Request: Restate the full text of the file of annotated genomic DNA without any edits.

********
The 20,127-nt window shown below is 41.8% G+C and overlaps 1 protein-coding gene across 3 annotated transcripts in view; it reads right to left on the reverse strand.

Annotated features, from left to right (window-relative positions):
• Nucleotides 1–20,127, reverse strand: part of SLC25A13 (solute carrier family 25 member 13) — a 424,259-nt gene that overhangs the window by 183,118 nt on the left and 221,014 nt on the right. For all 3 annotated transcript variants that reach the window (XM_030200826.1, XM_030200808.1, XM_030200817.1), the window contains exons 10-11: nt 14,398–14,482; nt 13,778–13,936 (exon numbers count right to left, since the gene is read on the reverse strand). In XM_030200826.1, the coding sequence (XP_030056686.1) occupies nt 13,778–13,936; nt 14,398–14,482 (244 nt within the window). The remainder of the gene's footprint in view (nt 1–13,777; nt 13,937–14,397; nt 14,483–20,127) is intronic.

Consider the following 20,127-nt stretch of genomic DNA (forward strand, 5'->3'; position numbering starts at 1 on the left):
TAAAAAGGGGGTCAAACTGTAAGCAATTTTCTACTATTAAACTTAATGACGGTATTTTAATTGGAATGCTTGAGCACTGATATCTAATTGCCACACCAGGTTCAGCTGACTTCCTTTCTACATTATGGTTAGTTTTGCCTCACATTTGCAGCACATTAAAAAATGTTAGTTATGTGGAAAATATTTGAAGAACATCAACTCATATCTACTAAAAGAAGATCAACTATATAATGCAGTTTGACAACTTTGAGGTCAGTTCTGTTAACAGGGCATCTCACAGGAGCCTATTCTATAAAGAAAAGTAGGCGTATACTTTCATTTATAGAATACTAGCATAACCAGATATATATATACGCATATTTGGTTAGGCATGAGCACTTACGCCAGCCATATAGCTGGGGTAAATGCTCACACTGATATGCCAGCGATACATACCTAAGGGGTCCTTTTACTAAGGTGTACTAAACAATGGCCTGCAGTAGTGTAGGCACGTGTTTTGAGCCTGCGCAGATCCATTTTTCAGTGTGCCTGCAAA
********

The 20,127-nt window shown below is 41.8% G+C and overlaps 1 protein-coding gene across 3 annotated transcripts in view; it reads right to left on the reverse strand.

Annotated features, from left to right (window-relative positions):
• Nucleotides 1–20,127, reverse strand: part of SLC25A13 (solute carrier family 25 member 13) — a 424,259-nt gene that overhangs the window by 183,118 nt on the left and 221,014 nt on the right. For all 3 annotated transcript variants that reach the window (XM_030200826.1, XM_030200808.1, XM_030200817.1), the window contains exons 10-11: nt 14,398–14,482; nt 13,778–13,936 (exon numbers count right to left, since the gene is read on the reverse strand). In XM_030200826.1, the coding sequence (XP_030056686.1) occupies nt 13,778–13,936; nt 14,398–14,482 (244 nt within the window). The remainder of the gene's footprint in view (nt 1–13,777; nt 13,937–14,397; nt 14,483–20,127) is intronic.

Consider the following 20,127-nt stretch of genomic DNA (forward strand, 5'->3'; position numbering starts at 1 on the left):
TAAAAAGGGGGTCAAACTGTAAGCAATTTTCTACTATTAAACTTAATGACGGTATTTTAATTGGAATGCTTGAGCACTGATATCTAATTGCCACACCAGGTTCAGCTGACTTCCTTTCTACATTATGGTTAGTTTTGCCTCACATTTGCAGCACATTAAAAAATGTTAGTTATGTGGAAAATATTTGAAGAACATCAACTCATATCTACTAAAAGAAGATCAACTATATAATGCAGTTTGACAACTTTGAGGTCAGTTCTGTTAACAGGGCATCTCACAGGAGCCTATTCTATAAAGAAAAGTAGGCGTATACTTTCATTTATAGAATACTAGCATAACCAGATATATATATACGCATATTTGGTTAGGCATGAGCACTTACGCCAGCCATATAGCTGGGGTAAATGCTCACACTGATATGCCAGCGATACATACCTAAGGGGTCCTTTTACTAAGGTGTACTAAACAATGGCCTGCAGTAGTGTAGGCACGTGTTTTGAGCCTGCGCAGATCCATTTTTCAGTGTGCCTGCAAA